Official Number: 226344 Radio Call Numbers: WB4495 Built as FRESNO, Oakland, CA, 1927
Length: 256' Beam 65' Draft: 12'9" Auto Deck Clearance: 12' Propulsion: Diesel, Busch-Sulzer, 2,800. Speed: 15 knots. Autos: 90 Passengers: 1,500
Name translation: from the extinct Willapa tribe from Southwestern Washington. Meaning unknown.
FINAL DISPOSITION: Upperworks scrapped November 2009; hull still aground at Spud Island, San Joaquin River, CA.
The upper deck of the Willapa, circa the 1950's. Courtesy Brandon Moser.
| Launched as the Fresno in 1927, the Willapa started life as a San Francisco Bay ferry for the Southern Pacific Railroad system.
After plying San Francisco waters for over ten years, the new bridges over the Bay effectively ended ferry service across San Francisco Bay. The Puget Sound Navigation Company, looking to upgrade its fleet in the 1940's, purchased all six of the Steel Electric ferries from Southern Pacific to bolster their fleet and improve service. Starting in August of 1940, the ferries began traveling northward in twos.
The Fresno and Santa Rosa worked for a short time in their original configuration while work was being done to ready the Lake Tahoe and Redwood Empire, renamed Illahee and Quinault for service. Once the other two ferries were ready, the Fresno and Santa Rosa went into the yard at Eagle Harbor to be specially configured for the Bremerton run.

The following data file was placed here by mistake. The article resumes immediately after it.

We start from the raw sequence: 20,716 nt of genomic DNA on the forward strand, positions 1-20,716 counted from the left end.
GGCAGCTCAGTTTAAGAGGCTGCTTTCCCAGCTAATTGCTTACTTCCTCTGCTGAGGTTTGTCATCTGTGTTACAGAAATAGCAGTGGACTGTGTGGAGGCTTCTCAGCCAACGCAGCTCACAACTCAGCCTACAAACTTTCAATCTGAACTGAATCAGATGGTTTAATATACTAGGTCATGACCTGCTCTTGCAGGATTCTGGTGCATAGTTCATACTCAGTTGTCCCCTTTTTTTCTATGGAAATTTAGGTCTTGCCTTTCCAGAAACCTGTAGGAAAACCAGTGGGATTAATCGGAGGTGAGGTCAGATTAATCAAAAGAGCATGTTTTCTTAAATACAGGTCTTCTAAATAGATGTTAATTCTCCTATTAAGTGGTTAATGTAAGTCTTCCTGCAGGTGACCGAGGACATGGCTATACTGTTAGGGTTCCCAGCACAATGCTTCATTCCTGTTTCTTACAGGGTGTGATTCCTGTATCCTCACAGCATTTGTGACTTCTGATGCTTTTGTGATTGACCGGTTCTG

Traffic on the "Navy Yard Route" had picked up dramatically. With WWII about to start, the run would soon be crowded with workers at the Puget Sound Naval Shipyard. Like her near sister Enetai, the Willapa was extensively rebuilt. One wheelhouse removed. One rudder was welded into place, and the propeller removed. Her New London diesel-electric engines were removed and were replaced with one direct-drive Busch-Sulzer diesel, which gave both the Willapa and Enetai a speed of about 15 knots.
Her interior was expanded and the passenger cabin lengthened to the ends of the promenade deck. The wooden benches were removed, replaced by plushy padded, longer bench seats similar to those on the Kalakala.The two sisters would lack any artistic touches though; both were intended to haul people. Their passenger carrying capacity increased from around 800 to nearly 1500.
The Willapa became a "Bremerton boat," not leaving the route for 25 years. During her quarter century on the run, her companions were the silvery Kalakala, the distinguished former Great Lakes steamer Chippewa and her sister Enetai. During the war years, two other ferries joined the route, the steamers Malahat and City of Sacramento.
|The Fresno sails under the bridge that will soon put her out of work. A move north and many changes would soon be coming to the vessel. Author's collection. At right, upper deck of the Willapa was a popular place in the summer. She is shown here in the late 1940's. Photographer unknown.|
| With the transfer to Washington State Ferries, the Willapa changed little in appearance. Like the others in the Steel Electric Class (which technically neither the Willapa or Enetai belonged to any more, having had their power plants changed) the large windows on the car deck were welded in and replaced by open, round portholes.